Ask a Former Stress Addict: To Potato or Not to Potato, That is the Question

Dear Fiona,

I’m really looking forward to winter break because I need the break from schoolwork, but all that time off makes me super unproductive. I like having nothing to do, but I don’t like how lazy I get when I have nothing to do. How do I get the downtime that I need without becoming a couch potato?

– Sad Slouch

 

Dear Sad Slouch,

I have exactly the same problem. Winter break is a great time to catch up on sleep, but at the same time, when you find yourself going to bed at 4 a.m. and waking up at 2 p.m., you’ve got to realize there’s a problem. On top of that, in the time that you are awake, you don’t do anything productive; you just lie around and watch Netflix, play video games, or read trashy magazines and novels. Never changing out of your pajamas becomes the norm, and the prospect of putting on actual clothes and spending time with real human people is terrifying. I call this potato-ing.

You become this immovable couch potato who can’t function. A certain amount of winter break potato-ing is OK, and in fact, I would argue that it’s necessary. However, since our winter break is so freaking long, if you spend the whole break being a potato, then it becomes unhealthy.

One of the things you can do to make sure you don’t potato away your break is have someone who will plan activities and then make you participate. Whether it’s your parent, your sibling, your friend or a significant other, it’s nice to have someone who will push you to get out of the house and not just be a tired lump on the couch.

However, if that individual has a life of some sort—which is likely—and can’t necessarily be helping you out of your potato-y slump all the time, or you just don’t have anyone who can fit that role, then it is important to have a few other tools at your disposal.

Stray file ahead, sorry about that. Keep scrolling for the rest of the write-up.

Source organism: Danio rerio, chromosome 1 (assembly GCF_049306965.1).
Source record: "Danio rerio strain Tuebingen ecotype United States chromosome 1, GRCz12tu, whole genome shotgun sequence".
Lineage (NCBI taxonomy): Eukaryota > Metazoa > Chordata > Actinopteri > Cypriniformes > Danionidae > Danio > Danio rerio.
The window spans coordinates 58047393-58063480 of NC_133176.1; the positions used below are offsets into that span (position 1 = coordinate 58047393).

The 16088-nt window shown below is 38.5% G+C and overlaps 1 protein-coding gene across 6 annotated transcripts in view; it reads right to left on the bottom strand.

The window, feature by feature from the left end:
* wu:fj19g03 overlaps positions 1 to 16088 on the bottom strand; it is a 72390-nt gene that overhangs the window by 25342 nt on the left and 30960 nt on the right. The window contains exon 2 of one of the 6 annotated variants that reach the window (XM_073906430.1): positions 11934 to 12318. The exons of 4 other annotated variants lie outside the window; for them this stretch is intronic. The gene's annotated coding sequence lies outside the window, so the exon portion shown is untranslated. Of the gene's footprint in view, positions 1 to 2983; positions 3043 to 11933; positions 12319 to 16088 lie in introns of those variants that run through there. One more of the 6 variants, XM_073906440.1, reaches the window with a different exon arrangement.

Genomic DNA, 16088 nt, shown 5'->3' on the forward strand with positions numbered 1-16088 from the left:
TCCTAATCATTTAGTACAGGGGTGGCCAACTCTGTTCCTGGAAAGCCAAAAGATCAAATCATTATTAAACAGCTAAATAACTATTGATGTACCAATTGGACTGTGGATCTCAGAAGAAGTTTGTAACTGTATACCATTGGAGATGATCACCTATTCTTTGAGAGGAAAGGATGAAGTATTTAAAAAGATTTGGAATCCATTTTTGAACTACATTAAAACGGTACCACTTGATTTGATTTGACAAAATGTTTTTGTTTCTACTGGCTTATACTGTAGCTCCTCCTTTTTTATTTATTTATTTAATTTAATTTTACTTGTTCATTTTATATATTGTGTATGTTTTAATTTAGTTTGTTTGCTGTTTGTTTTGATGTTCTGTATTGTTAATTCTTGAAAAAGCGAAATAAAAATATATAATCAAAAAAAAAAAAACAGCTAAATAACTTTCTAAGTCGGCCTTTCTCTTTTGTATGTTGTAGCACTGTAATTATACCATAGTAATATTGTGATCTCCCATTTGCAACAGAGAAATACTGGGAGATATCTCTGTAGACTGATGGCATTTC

For example, you can make a schedule for yourself. I suggest this all the time, I know, but please bear with me. This can be as simple as establishing a daily routine—that hopefully involves you getting up before noon—and sticking to it.

On the other hand, if you want to play it a little more loosey-goosey day-to-day, you can create a sort of larger-scale schedule for the break. It would be something like, “I will have bought all my holiday presents by ___” or “I will have ordered all my textbooks for next term by ___.” This kind of thing can help spur you to be productive.

Another thing you can do is think up some craft projects that you can do over the break. That way you have something to accomplish or some sort of goal to meet before the end of the break. Then you have a reason to get up at a sensible hour and actually put on clothes, since you will need to work on your project or go and get supplies for it. Your project can also be a nice destresser from the academic work you’ve been doing all term. It should not feel like a burden, so pick something you really enjoy doing or teach yourself how to do something you’ve always been curious about—as long as it’s safe to do at home, of course. Don’t try and teach yourself how to tattoo people or something of that sort.

Basically, the trick is to find things other than Netflix to occupy your time. It really sucks when the end of the break rolls around and you feel like you wasted it sitting on your butt. Go out into the world and experience things! You’re finally out of the Lawrence bubble — make the most of it!

Good luck!

– Fiona

 

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